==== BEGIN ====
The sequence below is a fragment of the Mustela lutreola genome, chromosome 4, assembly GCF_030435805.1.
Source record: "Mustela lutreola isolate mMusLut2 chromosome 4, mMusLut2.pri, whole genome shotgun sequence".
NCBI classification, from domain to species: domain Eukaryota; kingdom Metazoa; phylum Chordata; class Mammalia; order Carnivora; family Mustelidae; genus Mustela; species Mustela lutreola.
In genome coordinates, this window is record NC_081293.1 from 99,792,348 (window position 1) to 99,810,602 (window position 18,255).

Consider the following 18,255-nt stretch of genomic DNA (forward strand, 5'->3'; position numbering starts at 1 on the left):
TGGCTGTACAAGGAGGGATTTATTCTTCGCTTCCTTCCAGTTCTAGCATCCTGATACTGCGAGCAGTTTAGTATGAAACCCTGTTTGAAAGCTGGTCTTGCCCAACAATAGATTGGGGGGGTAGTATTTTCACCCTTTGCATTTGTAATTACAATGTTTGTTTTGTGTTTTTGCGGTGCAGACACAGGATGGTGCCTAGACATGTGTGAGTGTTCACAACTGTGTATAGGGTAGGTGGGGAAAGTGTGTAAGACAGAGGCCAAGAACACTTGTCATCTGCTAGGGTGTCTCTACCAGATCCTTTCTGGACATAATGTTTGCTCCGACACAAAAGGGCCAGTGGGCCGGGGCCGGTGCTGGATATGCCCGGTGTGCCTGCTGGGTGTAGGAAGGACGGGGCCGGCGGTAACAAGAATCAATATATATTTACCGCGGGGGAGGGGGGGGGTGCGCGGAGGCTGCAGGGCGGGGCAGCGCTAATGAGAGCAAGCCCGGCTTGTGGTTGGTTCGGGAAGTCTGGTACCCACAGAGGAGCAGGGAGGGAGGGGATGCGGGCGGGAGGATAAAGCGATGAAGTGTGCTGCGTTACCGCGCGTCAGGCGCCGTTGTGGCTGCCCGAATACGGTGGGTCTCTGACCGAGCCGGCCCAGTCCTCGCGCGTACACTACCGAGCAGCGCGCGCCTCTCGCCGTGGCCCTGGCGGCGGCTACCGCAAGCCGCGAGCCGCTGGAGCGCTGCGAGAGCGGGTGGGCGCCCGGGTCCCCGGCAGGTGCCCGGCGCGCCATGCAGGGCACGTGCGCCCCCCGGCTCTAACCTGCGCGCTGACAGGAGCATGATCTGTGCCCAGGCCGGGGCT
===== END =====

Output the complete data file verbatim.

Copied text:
The sequence below is a fragment of the Mustela lutreola genome, chromosome 4, assembly GCF_030435805.1.
Source record: "Mustela lutreola isolate mMusLut2 chromosome 4, mMusLut2.pri, whole genome shotgun sequence".
NCBI classification, from domain to species: domain Eukaryota; kingdom Metazoa; phylum Chordata; class Mammalia; order Carnivora; family Mustelidae; genus Mustela; species Mustela lutreola.
In genome coordinates, this window is record NC_081293.1 from 99,792,348 (window position 1) to 99,810,602 (window position 18,255).

Consider the following 18,255-nt stretch of genomic DNA (forward strand, 5'->3'; position numbering starts at 1 on the left):
TGGCTGTACAAGGAGGGATTTATTCTTCGCTTCCTTCCAGTTCTAGCATCCTGATACTGCGAGCAGTTTAGTATGAAACCCTGTTTGAAAGCTGGTCTTGCCCAACAATAGATTGGGGGGGTAGTATTTTCACCCTTTGCATTTGTAATTACAATGTTTGTTTTGTGTTTTTGCGGTGCAGACACAGGATGGTGCCTAGACATGTGTGAGTGTTCACAACTGTGTATAGGGTAGGTGGGGAAAGTGTGTAAGACAGAGGCCAAGAACACTTGTCATCTGCTAGGGTGTCTCTACCAGATCCTTTCTGGACATAATGTTTGCTCCGACACAAAAGGGCCAGTGGGCCGGGGCCGGTGCTGGATATGCCCGGTGTGCCTGCTGGGTGTAGGAAGGACGGGGCCGGCGGTAACAAGAATCAATATATATTTACCGCGGGGGAGGGGGGGGGTGCGCGGAGGCTGCAGGGCGGGGCAGCGCTAATGAGAGCAAGCCCGGCTTGTGGTTGGTTCGGGAAGTCTGGTACCCACAGAGGAGCAGGGAGGGAGGGGATGCGGGCGGGAGGATAAAGCGATGAAGTGTGCTGCGTTACCGCGCGTCAGGCGCCGTTGTGGCTGCCCGAATACGGTGGGTCTCTGACCGAGCCGGCCCAGTCCTCGCGCGTACACTACCGAGCAGCGCGCGCCTCTCGCCGTGGCCCTGGCGGCGGCTACCGCAAGCCGCGAGCCGCTGGAGCGCTGCGAGAGCGGGTGGGCGCCCGGGTCCCCGGCAGGTGCCCGGCGCGCCATGCAGGGCACGTGCGCCCCCCGGCTCTAACCTGCGCGCTGACAGGAGCATGATCTGTGCCCAGGCCGGGGCT